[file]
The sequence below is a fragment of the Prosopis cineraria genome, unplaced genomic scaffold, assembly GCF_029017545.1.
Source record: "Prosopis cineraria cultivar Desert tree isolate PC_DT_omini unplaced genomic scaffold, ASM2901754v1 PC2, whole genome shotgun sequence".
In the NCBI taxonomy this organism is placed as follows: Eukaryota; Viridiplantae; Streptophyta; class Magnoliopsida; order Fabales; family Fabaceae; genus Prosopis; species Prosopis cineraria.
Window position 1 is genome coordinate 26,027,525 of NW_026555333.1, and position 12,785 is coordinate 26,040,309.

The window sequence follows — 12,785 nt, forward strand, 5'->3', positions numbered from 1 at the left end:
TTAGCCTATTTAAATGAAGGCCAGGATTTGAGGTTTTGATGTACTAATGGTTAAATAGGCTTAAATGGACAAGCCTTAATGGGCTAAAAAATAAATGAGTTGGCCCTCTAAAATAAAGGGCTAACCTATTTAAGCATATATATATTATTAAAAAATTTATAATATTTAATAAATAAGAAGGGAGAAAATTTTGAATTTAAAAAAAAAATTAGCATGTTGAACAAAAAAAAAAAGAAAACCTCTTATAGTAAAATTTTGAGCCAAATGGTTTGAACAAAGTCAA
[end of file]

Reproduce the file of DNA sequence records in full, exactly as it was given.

The sequence below is a fragment of the Prosopis cineraria genome, unplaced genomic scaffold, assembly GCF_029017545.1.
Source record: "Prosopis cineraria cultivar Desert tree isolate PC_DT_omini unplaced genomic scaffold, ASM2901754v1 PC2, whole genome shotgun sequence".
In the NCBI taxonomy this organism is placed as follows: Eukaryota; Viridiplantae; Streptophyta; class Magnoliopsida; order Fabales; family Fabaceae; genus Prosopis; species Prosopis cineraria.
Window position 1 is genome coordinate 26,027,525 of NW_026555333.1, and position 12,785 is coordinate 26,040,309.

The window sequence follows — 12,785 nt, forward strand, 5'->3', positions numbered from 1 at the left end:
TTAGCCTATTTAAATGAAGGCCAGGATTTGAGGTTTTGATGTACTAATGGTTAAATAGGCTTAAATGGACAAGCCTTAATGGGCTAAAAAATAAATGAGTTGGCCCTCTAAAATAAAGGGCTAACCTATTTAAGCATATATATATTATTAAAAAATTTATAATATTTAATAAATAAGAAGGGAGAAAATTTTGAATTTAAAAAAAAAATTAGCATGTTGAACAAAAAAAAAAAGAAAACCTCTTATAGTAAAATTTTGAGCCAAATGGTTTGAACAAAGTCAA